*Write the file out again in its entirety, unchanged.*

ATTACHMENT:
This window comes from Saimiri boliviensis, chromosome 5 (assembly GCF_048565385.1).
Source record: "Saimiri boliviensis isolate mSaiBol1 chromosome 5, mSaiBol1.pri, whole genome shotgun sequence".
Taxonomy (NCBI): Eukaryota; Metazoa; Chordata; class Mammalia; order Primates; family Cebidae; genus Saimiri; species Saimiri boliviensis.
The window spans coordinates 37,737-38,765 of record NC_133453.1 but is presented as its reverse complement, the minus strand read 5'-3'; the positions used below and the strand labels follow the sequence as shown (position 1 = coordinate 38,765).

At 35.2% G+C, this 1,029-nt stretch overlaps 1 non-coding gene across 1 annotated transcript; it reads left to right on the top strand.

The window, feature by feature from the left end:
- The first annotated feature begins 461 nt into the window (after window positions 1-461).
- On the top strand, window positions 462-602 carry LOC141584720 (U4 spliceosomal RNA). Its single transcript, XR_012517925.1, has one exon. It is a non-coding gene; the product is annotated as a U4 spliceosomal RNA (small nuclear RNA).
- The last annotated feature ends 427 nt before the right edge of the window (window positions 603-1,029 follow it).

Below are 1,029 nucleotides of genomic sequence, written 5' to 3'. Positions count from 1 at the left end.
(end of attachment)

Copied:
This window comes from Saimiri boliviensis, chromosome 5 (assembly GCF_048565385.1).
Source record: "Saimiri boliviensis isolate mSaiBol1 chromosome 5, mSaiBol1.pri, whole genome shotgun sequence".
Taxonomy (NCBI): Eukaryota; Metazoa; Chordata; class Mammalia; order Primates; family Cebidae; genus Saimiri; species Saimiri boliviensis.
The window spans coordinates 37,737-38,765 of record NC_133453.1 but is presented as its reverse complement, the minus strand read 5'-3'; the positions used below and the strand labels follow the sequence as shown (position 1 = coordinate 38,765).

At 35.2% G+C, this 1,029-nt stretch overlaps 1 non-coding gene across 1 annotated transcript; it reads left to right on the top strand.

The window, feature by feature from the left end:
- The first annotated feature begins 461 nt into the window (after window positions 1-461).
- On the top strand, window positions 462-602 carry LOC141584720 (U4 spliceosomal RNA). Its single transcript, XR_012517925.1, has one exon. It is a non-coding gene; the product is annotated as a U4 spliceosomal RNA (small nuclear RNA).
- The last annotated feature ends 427 nt before the right edge of the window (window positions 603-1,029 follow it).

Below are 1,029 nucleotides of genomic sequence, written 5' to 3'. Positions count from 1 at the left end.